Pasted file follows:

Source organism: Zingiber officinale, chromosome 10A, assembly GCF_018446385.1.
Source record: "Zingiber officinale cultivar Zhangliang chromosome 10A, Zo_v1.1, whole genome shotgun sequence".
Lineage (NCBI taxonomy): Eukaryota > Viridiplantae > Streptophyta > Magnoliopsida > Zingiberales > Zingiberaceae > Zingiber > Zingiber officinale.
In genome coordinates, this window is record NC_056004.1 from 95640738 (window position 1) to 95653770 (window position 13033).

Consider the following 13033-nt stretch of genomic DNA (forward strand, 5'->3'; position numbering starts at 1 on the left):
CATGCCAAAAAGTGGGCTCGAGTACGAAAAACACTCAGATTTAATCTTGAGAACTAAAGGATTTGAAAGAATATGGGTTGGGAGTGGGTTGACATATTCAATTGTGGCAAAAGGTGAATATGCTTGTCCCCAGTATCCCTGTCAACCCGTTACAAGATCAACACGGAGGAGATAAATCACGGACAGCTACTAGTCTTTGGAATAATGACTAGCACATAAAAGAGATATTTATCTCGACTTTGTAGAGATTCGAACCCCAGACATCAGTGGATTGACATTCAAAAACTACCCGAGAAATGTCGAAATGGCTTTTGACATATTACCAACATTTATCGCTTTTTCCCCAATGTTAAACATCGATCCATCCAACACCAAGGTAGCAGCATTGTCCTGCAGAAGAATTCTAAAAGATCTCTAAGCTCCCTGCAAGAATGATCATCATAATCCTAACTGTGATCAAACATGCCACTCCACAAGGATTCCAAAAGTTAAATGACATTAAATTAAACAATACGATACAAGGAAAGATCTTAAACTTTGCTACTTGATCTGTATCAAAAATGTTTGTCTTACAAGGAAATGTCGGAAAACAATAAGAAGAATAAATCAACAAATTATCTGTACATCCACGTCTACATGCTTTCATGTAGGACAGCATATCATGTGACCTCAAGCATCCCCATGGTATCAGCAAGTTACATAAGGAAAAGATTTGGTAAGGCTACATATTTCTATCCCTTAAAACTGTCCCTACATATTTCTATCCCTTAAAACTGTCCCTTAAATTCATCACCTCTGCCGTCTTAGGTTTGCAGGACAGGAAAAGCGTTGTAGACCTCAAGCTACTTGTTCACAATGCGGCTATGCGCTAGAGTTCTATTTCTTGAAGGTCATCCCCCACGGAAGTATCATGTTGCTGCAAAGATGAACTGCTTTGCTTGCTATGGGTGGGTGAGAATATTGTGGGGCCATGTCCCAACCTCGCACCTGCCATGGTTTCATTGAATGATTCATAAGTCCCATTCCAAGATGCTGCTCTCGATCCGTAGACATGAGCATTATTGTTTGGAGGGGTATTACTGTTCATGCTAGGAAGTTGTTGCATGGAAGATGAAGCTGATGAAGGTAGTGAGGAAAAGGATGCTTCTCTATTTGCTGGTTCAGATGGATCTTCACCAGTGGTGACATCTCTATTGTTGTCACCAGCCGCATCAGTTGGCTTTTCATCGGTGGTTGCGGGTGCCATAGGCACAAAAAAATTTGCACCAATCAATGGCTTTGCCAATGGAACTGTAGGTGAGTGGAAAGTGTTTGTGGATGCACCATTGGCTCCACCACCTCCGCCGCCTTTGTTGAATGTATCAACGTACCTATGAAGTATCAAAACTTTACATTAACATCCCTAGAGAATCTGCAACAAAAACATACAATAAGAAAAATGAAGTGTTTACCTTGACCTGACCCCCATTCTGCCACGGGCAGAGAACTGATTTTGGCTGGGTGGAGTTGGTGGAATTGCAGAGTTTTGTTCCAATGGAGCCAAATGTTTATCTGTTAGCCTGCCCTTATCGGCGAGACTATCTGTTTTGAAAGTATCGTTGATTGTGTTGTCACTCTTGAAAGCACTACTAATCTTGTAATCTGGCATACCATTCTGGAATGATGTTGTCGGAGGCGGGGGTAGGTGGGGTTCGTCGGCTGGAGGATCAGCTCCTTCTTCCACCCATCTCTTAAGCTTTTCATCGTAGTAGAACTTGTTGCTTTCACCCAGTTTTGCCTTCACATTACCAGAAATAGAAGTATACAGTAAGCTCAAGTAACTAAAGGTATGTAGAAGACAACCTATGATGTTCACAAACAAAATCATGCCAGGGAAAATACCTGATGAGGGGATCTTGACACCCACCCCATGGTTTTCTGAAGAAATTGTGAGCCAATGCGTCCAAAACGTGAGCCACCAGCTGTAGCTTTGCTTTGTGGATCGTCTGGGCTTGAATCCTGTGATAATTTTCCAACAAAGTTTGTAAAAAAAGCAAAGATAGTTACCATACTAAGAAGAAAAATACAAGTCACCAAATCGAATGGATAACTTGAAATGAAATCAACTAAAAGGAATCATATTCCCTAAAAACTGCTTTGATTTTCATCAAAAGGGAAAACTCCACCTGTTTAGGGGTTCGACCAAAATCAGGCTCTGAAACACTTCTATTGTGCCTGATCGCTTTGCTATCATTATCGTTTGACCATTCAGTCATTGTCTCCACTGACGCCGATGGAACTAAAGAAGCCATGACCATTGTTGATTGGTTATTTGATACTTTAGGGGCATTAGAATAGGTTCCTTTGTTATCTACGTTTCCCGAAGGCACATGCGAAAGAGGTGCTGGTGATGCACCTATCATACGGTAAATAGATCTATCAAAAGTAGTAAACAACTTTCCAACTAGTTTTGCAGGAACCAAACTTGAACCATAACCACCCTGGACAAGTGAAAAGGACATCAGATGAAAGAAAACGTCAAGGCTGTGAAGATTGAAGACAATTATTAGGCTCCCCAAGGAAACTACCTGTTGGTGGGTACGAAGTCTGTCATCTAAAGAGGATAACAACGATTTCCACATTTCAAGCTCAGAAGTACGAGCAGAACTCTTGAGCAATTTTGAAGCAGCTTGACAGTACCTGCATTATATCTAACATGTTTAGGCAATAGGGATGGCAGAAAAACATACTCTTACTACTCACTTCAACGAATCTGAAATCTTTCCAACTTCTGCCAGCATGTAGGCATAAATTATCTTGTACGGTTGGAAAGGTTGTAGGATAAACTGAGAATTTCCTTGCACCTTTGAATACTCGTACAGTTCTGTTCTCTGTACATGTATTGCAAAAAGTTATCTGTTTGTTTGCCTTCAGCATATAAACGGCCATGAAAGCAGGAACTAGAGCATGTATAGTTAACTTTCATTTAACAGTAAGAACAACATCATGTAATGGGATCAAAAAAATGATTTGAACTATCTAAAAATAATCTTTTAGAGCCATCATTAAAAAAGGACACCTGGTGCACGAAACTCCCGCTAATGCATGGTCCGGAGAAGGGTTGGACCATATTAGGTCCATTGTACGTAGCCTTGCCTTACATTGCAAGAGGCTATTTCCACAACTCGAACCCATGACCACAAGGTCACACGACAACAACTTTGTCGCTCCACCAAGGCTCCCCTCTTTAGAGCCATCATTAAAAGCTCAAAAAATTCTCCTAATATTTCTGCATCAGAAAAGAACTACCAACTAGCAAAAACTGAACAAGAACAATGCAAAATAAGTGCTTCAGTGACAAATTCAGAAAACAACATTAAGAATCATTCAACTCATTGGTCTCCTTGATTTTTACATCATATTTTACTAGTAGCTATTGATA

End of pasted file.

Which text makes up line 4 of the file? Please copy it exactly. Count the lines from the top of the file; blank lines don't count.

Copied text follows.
In genome coordinates, this window is record NC_056004.1 from 95640738 (window position 1) to 95653770 (window position 13033).